Attorneys & Professionals
As state and local governments declare public health emergencies and issue stay at home orders due to the threat of the coronavirus (COVID-19), businesses impacted by the unprecedented decline in economic activity are looking to stem their losses and survive until the threat passes. In addition to government loans and emergency funds, business owners may look to their insurance carrier to provide coverage for their losses and may decide to bring suit should their insurer deny coverage.
The first, in what will undoubtedly be many coverage cases, was filed on March 16th in New Orleans, Louisiana civil district court. In Cajun Conti LLC, et al. v. Certain Underwriters at Lloyd’s, London, et al., the plaintiff, a restaurant owner and operator, sought a declaration of coverage under an all-risks property policy that covers direct physical losses unless specifically excluded or limited in the policy. The plaintiff argues that the coronavirus causes physical damage and loss because it “physically infects and stays on the surface of objects or materials” for an extended period of time. This contamination of the insured premises, according to the plaintiff, is a direct physical loss requiring remediation that is covered by the policy.
Furthermore, the plaintiff sought a declaration that its operating losses are covered by the policy’s business interruption coverage. The plaintiff alleges that in response to the spread of the coronavirus Louisiana’s Governor and the Mayor of New Orleans have issued orders restricting restaurant operations, thus impacting the plaintiff’s business income. The plaintiff contends that such orders and restrictions on operations trigger the policy’s civil authority coverage for business income losses.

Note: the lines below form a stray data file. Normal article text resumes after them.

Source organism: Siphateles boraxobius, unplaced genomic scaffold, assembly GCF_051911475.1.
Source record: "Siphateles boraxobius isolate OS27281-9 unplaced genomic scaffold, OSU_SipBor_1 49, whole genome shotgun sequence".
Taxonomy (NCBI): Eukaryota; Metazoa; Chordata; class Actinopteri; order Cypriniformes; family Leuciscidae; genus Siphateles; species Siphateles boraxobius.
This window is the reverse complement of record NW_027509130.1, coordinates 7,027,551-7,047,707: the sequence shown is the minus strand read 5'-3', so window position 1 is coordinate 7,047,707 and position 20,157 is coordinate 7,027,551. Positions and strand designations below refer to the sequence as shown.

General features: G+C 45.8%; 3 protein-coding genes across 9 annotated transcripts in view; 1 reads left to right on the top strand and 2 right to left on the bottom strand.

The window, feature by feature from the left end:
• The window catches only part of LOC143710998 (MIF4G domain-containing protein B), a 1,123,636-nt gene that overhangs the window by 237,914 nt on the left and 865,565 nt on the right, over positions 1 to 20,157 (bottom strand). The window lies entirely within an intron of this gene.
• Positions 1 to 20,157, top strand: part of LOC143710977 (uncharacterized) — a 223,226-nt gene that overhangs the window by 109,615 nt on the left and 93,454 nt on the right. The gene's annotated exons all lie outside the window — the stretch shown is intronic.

No response has been filed yet, and the case is still in its early stages. However it surely will not be the last such case filed, and it sets the stage for litigation on these issues across the country. Whether the coronavirus in fact constitutes a direct physical loss may hinge on the still-developing science regarding how long it persists on surfaces and in the air, setting up a battle of the experts. Even if the coronavirus has a relatively short lifespan on surfaces, policyholders could argue the risk of re-contamination or the loss of functionality of the premises constitutes a physical loss. And if policyholders are correct that the coronavirus causes physical damage or loss to the property, policyholders and the insured likely will then turn to the question of whether the coronavirus constitutes a pollutant for purposes of a pollution exclusion.
Both policyholders and insurers need to carefully examine these issues and the language of their policies, and be prepared for similar claims and cases. Vorys is actively monitoring this and other coronavirus-related insurance and litigation issues as they occur. If you have any questions about the coronavirus, COVID-19, and their impact on your organization, please contact the Vorys COVID-19 insurance task force, Tom Szykowny, Anthony Spina, Alycia Broz, Joseph Brunner, or your regular Vorys attorney.
Vorys COVID-19 Task Force
Vorys attorneys and professionals are counseling our clients in the myriad issues related to the coronavirus (COVID-19) outbreak. We have also established a comprehensive COVID-19 Task Force, which includes attorneys with deep experience in the niche disciplines that we have been and expect to continue receiving questions regarding coronavirus. Learn more and see the latest updates from the task force at vorys.com/coronavirus.